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So apparently, our subject research proposal was turned down because we used Spearman's correlation to determine if there is any existing relationship between the time spent in playing video games and the grades of 240 students. We were told that Spearman's correlation could only be used at a max of 120 students, which made us really too shocked to speak (because we didn't know anything like that and also we lacked evidence to disprove our 80-year old professor). We've been reading a lot of different books so far and have not seen anything about this. I would really appreciate it if you could help us clear this confusion and find some information about the limitations of Spearman's correlation. Thank you. :)

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Frankly, I think the claim is nonsensical. I can't second-guess why he might have said that - when someone says things you don't understand, that person is best placed to explain their reasoning. –  Glen_b Jun 14 at 6:12
    
We think so too! It really is sooo nonsensical! He didn't say anything about why there's a limited number of respondents in using spearman. We are getting really desperate on how we'll explain things to him. :( Otherwise we'll have to redo the study –  troubledwater Jun 14 at 7:48
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I'd first ask for clarification - preferably with a reference - on what the problem is. You can't hope to address an unspecifed problem - you could write a hundred pages on it and still not hit the exact issue he thinks there is. If you can't ask him yourself, do he have a colleague who might find out for you? –  Glen_b Jun 14 at 8:13

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The claim makes no sense to me.

If it could only be used for $n\leq 120$, then there'd be no need for asymptotic approximations to the distribution of the test statistic (since it would be easy to tabulate the exact distribution for all available $n$); there'd be no point in computing the asymptotic relative efficiency, and so on.

As it is, it's going to be a valid test an any sample size above $n=2$, though practical significance levels will only be available for $n=5$ and above; it's a permutation-test, so you can in principle calculate the distribution of the test statistic at any sample size.

The prime considerations would really be "can we get reasonable significance levels?", "can we get good power properties?"

And at all but the smallest $n$, the answer to both questions is "Yes, we can". (There's a lot to be said for Kendall's tau, actually, but that doesn't imply a problem with Spearman's rho.)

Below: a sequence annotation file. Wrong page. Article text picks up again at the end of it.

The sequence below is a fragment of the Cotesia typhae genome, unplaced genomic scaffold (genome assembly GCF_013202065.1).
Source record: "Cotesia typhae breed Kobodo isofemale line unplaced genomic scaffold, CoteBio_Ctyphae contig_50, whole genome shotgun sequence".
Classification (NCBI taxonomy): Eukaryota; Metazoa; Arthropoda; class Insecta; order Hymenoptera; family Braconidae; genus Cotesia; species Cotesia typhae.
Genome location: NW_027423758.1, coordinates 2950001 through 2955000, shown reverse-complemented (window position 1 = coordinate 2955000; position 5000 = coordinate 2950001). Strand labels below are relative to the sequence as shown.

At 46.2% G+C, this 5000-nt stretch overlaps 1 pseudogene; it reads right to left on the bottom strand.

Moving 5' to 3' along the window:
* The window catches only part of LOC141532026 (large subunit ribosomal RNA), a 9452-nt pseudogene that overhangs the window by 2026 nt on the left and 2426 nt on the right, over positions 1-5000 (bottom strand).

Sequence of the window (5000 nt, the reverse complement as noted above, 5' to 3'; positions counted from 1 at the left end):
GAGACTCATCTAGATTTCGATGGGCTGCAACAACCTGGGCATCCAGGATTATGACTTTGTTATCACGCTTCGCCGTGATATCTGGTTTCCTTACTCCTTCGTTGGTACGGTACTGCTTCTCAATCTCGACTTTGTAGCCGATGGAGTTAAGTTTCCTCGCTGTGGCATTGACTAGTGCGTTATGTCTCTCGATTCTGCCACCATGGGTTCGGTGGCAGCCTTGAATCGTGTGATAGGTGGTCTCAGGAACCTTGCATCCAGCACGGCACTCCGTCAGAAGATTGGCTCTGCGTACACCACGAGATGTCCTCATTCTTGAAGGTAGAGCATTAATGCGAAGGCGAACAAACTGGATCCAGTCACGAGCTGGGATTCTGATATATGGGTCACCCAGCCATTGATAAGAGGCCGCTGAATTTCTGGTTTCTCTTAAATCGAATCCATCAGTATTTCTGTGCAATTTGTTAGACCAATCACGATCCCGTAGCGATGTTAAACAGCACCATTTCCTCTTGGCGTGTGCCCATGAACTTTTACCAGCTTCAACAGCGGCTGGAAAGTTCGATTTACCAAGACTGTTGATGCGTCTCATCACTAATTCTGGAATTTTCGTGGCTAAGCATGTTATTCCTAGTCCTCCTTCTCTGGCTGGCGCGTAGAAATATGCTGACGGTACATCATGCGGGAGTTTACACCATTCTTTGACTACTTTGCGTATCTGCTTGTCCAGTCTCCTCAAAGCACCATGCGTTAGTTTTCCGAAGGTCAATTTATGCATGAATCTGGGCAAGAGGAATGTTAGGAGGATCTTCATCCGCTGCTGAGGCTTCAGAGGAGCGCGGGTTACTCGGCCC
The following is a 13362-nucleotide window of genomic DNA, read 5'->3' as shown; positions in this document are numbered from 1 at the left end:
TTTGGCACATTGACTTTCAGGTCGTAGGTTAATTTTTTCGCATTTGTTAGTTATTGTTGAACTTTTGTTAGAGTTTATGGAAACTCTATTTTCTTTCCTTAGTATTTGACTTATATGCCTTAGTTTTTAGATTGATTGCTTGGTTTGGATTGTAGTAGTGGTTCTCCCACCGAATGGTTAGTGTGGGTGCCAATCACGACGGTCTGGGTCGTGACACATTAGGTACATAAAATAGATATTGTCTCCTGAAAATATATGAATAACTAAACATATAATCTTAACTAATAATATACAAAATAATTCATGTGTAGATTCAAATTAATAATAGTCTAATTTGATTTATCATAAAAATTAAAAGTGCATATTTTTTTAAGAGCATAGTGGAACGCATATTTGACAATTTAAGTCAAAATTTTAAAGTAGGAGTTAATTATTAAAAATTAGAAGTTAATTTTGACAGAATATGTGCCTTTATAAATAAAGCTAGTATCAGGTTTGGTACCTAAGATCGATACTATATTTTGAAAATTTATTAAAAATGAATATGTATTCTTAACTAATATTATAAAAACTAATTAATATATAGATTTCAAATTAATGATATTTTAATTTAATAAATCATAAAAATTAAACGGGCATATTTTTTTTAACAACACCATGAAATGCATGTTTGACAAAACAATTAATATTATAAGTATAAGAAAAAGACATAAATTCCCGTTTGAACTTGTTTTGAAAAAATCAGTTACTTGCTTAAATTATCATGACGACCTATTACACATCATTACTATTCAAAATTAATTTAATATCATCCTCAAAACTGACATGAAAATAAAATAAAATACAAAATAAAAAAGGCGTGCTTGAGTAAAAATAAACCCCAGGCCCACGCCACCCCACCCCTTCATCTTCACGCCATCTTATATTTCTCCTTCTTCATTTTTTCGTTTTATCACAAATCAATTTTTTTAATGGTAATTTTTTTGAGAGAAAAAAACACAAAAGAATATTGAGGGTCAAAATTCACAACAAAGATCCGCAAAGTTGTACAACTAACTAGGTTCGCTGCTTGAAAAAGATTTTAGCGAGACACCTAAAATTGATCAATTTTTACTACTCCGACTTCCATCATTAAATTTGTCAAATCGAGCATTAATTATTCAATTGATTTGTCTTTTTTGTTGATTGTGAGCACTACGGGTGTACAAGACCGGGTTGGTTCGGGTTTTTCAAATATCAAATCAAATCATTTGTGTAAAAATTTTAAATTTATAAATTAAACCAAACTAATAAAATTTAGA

While computing exact p-values become unwieldy at moderate sample sizes there are many ways to deal with it - a randomization test is one possibility, various approximations another.

This paper$^{[1]}$ uses an Edgeworth series expansion to approximate the distribution from fairly small $n$ up to fairly large $n$ and then a normal approximation will be very suitable thereafter. The R package uses this algorithm for its Spearman correlation test and I believe Matlab does as well. [R uses the Edgeworth expansion between n=10 and n=1289.]

$[1]$ D. J. Best and D. E. Roberts (1975),
"Algorithm AS 89: The Upper Tail Probabilities of Spearman's Rho,"
Journal of the Royal Statistical Society. Series C (Applied Statistics),
Vol. 24, No. 3, pp. 377-379

Various other approximations exist (though most are somewhat less accurate).

In any case, there seems to be no reason whatever not to use it above $n=120$.

So I am left with no clear idea what the problem can be - we can calculate accurate p-values at whatever $n$ we need. Reasonable significance levels can be chosen at all moderate and large significance levels. Power is quite good, even for linear correlation at the normal.

In the absence of more specific information, I cannot see any issue.

If you can find out what his specific objection is, it will no doubt be relatively simple to address it.

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THANK YOU! This has been most useful. Thank you very much! I shall print a copy of this and let him process it in. –  troubledwater Jun 18 at 12:54

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